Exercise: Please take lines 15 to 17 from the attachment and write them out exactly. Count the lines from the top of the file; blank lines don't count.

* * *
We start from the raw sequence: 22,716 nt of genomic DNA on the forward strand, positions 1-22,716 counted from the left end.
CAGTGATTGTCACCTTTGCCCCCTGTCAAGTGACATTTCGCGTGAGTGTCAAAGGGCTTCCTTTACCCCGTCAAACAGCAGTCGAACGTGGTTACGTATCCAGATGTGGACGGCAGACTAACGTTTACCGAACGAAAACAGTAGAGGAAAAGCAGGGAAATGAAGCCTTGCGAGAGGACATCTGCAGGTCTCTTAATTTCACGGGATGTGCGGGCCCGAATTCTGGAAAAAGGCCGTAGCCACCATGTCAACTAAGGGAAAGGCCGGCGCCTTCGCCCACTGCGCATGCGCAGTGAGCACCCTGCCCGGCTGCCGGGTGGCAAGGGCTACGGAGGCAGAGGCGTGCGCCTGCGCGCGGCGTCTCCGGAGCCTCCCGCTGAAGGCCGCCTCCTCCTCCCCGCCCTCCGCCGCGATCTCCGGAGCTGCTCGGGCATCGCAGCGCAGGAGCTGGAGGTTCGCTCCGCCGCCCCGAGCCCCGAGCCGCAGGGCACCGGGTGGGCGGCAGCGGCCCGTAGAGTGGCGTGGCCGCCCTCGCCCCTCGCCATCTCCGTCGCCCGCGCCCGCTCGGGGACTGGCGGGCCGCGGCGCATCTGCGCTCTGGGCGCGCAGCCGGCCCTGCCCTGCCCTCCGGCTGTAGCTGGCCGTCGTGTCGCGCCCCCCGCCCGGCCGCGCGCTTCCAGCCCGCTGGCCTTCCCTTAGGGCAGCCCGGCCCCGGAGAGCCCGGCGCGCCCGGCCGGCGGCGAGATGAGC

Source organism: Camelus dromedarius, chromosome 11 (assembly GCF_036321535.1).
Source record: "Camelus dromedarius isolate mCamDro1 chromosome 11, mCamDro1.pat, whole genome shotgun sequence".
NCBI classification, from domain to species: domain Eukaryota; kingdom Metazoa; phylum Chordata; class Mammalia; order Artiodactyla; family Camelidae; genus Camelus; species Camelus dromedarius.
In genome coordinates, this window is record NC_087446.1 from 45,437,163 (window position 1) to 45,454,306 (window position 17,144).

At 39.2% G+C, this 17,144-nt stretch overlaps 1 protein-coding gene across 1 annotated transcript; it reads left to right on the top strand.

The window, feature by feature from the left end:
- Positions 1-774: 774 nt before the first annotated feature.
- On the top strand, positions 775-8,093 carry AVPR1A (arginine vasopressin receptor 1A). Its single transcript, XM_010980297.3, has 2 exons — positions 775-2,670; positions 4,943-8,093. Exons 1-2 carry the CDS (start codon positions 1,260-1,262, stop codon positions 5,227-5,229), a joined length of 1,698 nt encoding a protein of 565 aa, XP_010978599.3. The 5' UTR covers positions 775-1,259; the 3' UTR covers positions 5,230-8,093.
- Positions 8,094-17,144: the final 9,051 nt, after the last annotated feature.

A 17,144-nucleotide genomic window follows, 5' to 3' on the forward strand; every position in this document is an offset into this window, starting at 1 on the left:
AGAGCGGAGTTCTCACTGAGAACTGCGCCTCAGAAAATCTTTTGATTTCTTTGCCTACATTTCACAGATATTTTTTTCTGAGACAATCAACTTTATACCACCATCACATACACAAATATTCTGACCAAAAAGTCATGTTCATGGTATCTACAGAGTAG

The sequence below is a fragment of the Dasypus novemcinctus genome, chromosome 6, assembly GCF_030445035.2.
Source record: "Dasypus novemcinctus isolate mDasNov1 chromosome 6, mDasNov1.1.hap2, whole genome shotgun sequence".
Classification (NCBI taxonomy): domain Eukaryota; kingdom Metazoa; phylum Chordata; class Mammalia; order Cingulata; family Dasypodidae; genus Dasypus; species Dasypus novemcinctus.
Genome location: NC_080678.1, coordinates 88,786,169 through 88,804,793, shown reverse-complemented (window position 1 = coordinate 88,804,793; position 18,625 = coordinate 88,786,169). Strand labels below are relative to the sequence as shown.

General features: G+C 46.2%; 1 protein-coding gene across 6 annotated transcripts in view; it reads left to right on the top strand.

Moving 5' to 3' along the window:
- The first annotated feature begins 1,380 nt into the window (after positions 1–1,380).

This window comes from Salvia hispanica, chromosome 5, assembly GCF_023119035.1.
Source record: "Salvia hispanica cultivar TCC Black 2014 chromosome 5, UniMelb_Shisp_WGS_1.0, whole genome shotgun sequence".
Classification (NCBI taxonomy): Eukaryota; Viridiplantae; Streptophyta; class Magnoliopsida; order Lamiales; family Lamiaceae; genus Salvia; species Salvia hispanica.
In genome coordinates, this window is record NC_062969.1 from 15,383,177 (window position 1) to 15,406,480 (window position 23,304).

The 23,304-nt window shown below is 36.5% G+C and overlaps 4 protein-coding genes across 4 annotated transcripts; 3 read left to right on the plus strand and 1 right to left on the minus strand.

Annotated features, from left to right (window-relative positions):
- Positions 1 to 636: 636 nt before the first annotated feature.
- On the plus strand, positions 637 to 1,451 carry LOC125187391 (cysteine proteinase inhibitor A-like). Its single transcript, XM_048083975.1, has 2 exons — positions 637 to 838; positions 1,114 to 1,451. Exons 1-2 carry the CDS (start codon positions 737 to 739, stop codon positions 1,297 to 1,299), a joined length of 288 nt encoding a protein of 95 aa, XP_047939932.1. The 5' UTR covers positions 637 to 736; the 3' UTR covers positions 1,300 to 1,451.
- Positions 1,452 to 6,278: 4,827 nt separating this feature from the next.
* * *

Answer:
Source record: "Dasypus novemcinctus isolate mDasNov1 chromosome 6, mDasNov1.1.hap2, whole genome shotgun sequence".
Classification (NCBI taxonomy): domain Eukaryota; kingdom Metazoa; phylum Chordata; class Mammalia; order Cingulata; family Dasypodidae; genus Dasypus; species Dasypus novemcinctus.
Genome location: NC_080678.1, coordinates 88,786,169 through 88,804,793, shown reverse-complemented (window position 1 = coordinate 88,804,793; position 18,625 = coordinate 88,786,169). Strand labels below are relative to the sequence as shown.